- GS-3: Indian Economy and issues relating to it.
- GS-3: Agriculture
Context: Recently, a document on “Indian Agriculture: Ripe for Disruption” was released by a private organisation Bain and Company.
Key Takeaways of the report
- The Bain report is a data-based prediction on agri-business scenarios
- It includes targeting the production of alternative proteins, and food cell-based food/ingredients and initiating ocean farming, etc.
- The agriculture sector (currently worth $370 billion), is estimated to receive an additional $35 billion investment.
- The two enabling conditions for such investment opportunities are
- Changes in the regulatory framework, especially recent changes in the Farm Acts
- Digital disruption through government initiative of IDEA – ‘India Digital Ecosystem for Agriculture’.
- The Indian agriculture sector in future will encompass farm to fork and pave the way for a single national market with a national platform with better connection between producer and consumers.
- The report has convincingly demonstrated the business opportunity available in supply chains between farm to Agricultural Produce Market Committee (APMC) mandi and mandi to the customer, which can be realised with the support of digital disruption and the latest agriculture reforms.
- The report argues that benefiting from the huge investments into the agri-ecosystem, doubling farmers’ income targets can be achieved in near future.
Concerns or Challenges
- The IT industry has opposition to IDEA mainly due to the ethics of creating a Unique Farmer ID based on one’s Aadhaar number and also the potential for data misuse.
- There is a general assumption that more investments into the agriculture sector will benefit farmers; ‘but how’ has not been convincingly answered in the report.
- Majority of small and marginal farmers are under-educated and not technology-savvy. However, capacity building of farmers is ignored amidst these ambitious developments.
- Protest of farmers against the reforms can act as a barrier or risk factor resulting in a repealing of these new farm laws.
- While agreeing on the fact that a data revolution is inevitable in the agriculture sector, given its socio-political complexities, we cannot just count on technology fixes and agri-business investments for improving farmers’ livelihoods.
- There need to be immense efforts to improve the capacities of the farmers, by establishing support systems, through FPOs and other farmers associations.
- Considering the size of the agriculture sector of the country this is not going to be an easy task but would need a separate programme across the country with considerable investment.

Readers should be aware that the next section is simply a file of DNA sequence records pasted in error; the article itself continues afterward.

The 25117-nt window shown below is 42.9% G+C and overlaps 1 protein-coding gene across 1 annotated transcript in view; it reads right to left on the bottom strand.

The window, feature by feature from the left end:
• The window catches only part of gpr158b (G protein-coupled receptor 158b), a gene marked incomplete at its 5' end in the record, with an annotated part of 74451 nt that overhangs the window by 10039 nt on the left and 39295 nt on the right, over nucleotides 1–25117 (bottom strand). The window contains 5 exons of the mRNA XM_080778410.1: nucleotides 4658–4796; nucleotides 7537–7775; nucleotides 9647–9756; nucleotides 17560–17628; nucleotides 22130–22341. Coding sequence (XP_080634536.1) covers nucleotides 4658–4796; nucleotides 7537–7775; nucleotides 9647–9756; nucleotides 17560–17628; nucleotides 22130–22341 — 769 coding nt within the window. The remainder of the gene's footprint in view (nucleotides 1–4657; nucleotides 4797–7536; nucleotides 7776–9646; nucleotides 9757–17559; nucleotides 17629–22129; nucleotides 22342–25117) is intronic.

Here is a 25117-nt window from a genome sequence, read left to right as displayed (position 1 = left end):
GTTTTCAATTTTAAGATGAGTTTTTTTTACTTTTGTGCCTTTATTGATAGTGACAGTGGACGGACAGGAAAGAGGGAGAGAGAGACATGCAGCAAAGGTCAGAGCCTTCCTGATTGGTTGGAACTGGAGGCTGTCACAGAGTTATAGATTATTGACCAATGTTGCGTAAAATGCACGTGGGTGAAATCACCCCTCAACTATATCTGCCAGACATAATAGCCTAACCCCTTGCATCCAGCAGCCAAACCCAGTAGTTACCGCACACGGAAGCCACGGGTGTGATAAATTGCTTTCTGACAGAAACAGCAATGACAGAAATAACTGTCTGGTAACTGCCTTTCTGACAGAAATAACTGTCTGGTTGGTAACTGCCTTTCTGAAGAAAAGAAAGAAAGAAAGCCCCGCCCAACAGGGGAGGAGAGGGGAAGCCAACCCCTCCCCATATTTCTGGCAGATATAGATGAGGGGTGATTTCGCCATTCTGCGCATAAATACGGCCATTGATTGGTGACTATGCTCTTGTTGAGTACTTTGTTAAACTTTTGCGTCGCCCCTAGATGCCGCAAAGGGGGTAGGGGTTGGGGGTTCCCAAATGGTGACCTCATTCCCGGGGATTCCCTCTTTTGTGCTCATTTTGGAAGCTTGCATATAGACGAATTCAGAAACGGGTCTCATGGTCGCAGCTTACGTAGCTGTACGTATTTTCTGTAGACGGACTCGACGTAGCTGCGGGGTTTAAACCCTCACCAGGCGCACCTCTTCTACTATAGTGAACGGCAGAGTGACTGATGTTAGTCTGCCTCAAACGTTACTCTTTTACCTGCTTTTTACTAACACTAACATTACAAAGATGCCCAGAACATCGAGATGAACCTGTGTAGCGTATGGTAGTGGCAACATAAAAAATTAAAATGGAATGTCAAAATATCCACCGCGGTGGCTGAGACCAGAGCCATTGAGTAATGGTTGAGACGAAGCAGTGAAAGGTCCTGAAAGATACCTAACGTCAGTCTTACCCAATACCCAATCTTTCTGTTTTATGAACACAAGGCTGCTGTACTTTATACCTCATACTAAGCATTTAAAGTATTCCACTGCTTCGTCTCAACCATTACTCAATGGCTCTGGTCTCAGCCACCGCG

Connecting the dots:
- New Farm Acts and opposition to it
- How has agri-marketing policy changed over years
- IDEA- India Digital Ecosystem for Agriculture
- GS-2: Federalism and challenges
- GS-3: Disaster Management
Context: The Panchayati Raj, first adopted by Nagaur in Rajasthan on October 2, 1959, has expanded vastly. There are now 2,60,512 Panchayati Raj Institutions (PRIs) represented by about 31 lakh elected members across India.
The People’s Plan Campaign and Vibrant Gram Sabha Dashboard, rolled out this year, aspire to strengthen the Panchayati Raj system by making gram sabhas more vibrant.
- People Plan campaign or “Sabki Yojana Sabka Vikas” aims to draw up Gram Panchayat Development Plans (GPDPs) in the country and place them on a website where anyone can see the status of the various government’s flagship schemes.
- Vibrant Gram Sabha Dashboard will help in increasing maximum participation from Panchayats through the meeting of Gram Sabha, the Standing Committee meeting of Gram Panchayat, meeting of elected Panchayat public representatives throughout the year.
Crucial Panchayat Raj Institutions(PRI) during Pandemic
- When the traditional top-down disaster response system was compromised during the bad months of the pandemic, it was PRIs that played a remarkable role.
- They helped reduce risks, responded swiftly and thus helped people recover quickly. The PRIs provided essential leadership at the local level.
- They performed both regulatory and welfare functions.
- For instance, during the nationwide lockdown, PRIs set up containment zones, arranged transport, identified buildings for quarantining people and provisioned food for the incoming migrants.
- Moreover, effective implementation of welfare schemes like MGNREGA quickened the pace of recovery while ensuring support to the vulnerable population.
- Regular engagement with frontline workers like ASHA workers and Anganwadi workers through committees bridged the trust gap between the community and the officials.
- More recently, PRI’s role in mobilising citizens for COVID-19 vaccination is exemplary helping India move towards universal vaccination by end of the year.
What measures can be taken to further improve PRIs role during disasters (like Pandemic)?
The Yokohama strategy,1994 emphasised that it is important to focus on disaster prevention, mitigation and preparedness rather than disaster response alone, to reduce vulnerability. In this respect, certain initiatives can be taken to build the capacity of PRIs.
- Legal Recognition: It is crucial to include disaster management chapters in Panchayat Raj Acts and make disaster planning and spending part of Panchayati Raj development plans and local-level committees. This will ensure citizen-centric mapping and planning of resources.
- Strengthening Capacities: Conducting regular location-specific training programmes for the community will strengthen individual and institutional capacities. Sharing of best practices, assigning roles to individual members and providing them with the necessary skills can make such programmes more meaningful.
- Disaster Management Plans: Since the community is usually the first responder in case of a disaster, community-based disaster management plans would help.
- These would provide a strategy for resource utilisation and maintenance during a disaster.
- Such plans should tap the traditional wisdom of local communities which will complement modern practices.